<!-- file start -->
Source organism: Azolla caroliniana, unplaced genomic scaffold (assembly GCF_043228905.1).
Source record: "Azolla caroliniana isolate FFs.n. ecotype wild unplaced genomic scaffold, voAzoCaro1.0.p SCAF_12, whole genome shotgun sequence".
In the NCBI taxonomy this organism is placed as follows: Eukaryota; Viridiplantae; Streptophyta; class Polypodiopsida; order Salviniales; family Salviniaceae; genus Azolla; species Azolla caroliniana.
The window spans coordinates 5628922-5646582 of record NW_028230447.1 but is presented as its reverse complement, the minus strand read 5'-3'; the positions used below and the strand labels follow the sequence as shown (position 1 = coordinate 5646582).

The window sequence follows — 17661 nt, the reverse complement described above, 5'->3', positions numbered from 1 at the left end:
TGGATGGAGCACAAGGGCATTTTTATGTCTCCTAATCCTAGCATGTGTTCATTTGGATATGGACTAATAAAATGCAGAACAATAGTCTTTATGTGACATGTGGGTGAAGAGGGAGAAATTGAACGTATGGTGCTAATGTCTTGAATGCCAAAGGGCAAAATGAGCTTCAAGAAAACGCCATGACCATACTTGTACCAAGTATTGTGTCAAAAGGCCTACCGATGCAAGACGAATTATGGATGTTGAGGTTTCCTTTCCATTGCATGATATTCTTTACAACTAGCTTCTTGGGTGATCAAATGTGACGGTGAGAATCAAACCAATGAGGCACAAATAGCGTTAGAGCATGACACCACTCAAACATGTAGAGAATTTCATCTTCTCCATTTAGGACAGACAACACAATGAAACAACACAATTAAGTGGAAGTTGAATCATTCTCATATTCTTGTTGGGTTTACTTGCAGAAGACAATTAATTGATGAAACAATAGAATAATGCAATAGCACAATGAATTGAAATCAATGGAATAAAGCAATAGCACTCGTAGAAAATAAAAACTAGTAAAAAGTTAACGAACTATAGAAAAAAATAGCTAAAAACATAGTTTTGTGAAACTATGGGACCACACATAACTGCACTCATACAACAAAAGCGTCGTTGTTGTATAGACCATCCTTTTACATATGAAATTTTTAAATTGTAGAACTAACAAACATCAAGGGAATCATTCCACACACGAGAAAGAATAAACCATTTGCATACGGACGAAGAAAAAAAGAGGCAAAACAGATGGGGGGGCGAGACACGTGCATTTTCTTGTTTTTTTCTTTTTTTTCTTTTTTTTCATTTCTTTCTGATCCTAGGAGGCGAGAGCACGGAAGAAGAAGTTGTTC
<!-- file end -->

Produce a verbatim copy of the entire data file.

Source organism: Azolla caroliniana, unplaced genomic scaffold (assembly GCF_043228905.1).
Source record: "Azolla caroliniana isolate FFs.n. ecotype wild unplaced genomic scaffold, voAzoCaro1.0.p SCAF_12, whole genome shotgun sequence".
In the NCBI taxonomy this organism is placed as follows: Eukaryota; Viridiplantae; Streptophyta; class Polypodiopsida; order Salviniales; family Salviniaceae; genus Azolla; species Azolla caroliniana.
The window spans coordinates 5628922-5646582 of record NW_028230447.1 but is presented as its reverse complement, the minus strand read 5'-3'; the positions used below and the strand labels follow the sequence as shown (position 1 = coordinate 5646582).

The window sequence follows — 17661 nt, the reverse complement described above, 5'->3', positions numbered from 1 at the left end:
TGGATGGAGCACAAGGGCATTTTTATGTCTCCTAATCCTAGCATGTGTTCATTTGGATATGGACTAATAAAATGCAGAACAATAGTCTTTATGTGACATGTGGGTGAAGAGGGAGAAATTGAACGTATGGTGCTAATGTCTTGAATGCCAAAGGGCAAAATGAGCTTCAAGAAAACGCCATGACCATACTTGTACCAAGTATTGTGTCAAAAGGCCTACCGATGCAAGACGAATTATGGATGTTGAGGTTTCCTTTCCATTGCATGATATTCTTTACAACTAGCTTCTTGGGTGATCAAATGTGACGGTGAGAATCAAACCAATGAGGCACAAATAGCGTTAGAGCATGACACCACTCAAACATGTAGAGAATTTCATCTTCTCCATTTAGGACAGACAACACAATGAAACAACACAATTAAGTGGAAGTTGAATCATTCTCATATTCTTGTTGGGTTTACTTGCAGAAGACAATTAATTGATGAAACAATAGAATAATGCAATAGCACAATGAATTGAAATCAATGGAATAAAGCAATAGCACTCGTAGAAAATAAAAACTAGTAAAAAGTTAACGAACTATAGAAAAAAATAGCTAAAAACATAGTTTTGTGAAACTATGGGACCACACATAACTGCACTCATACAACAAAAGCGTCGTTGTTGTATAGACCATCCTTTTACATATGAAATTTTTAAATTGTAGAACTAACAAACATCAAGGGAATCATTCCACACACGAGAAAGAATAAACCATTTGCATACGGACGAAGAAAAAAAGAGGCAAAACAGATGGGGGGGCGAGACACGTGCATTTTCTTGTTTTTTTCTTTTTTTTCTTTTTTTTCATTTCTTTCTGATCCTAGGAGGCGAGAGCACGGAAGAAGAAGTTGTTC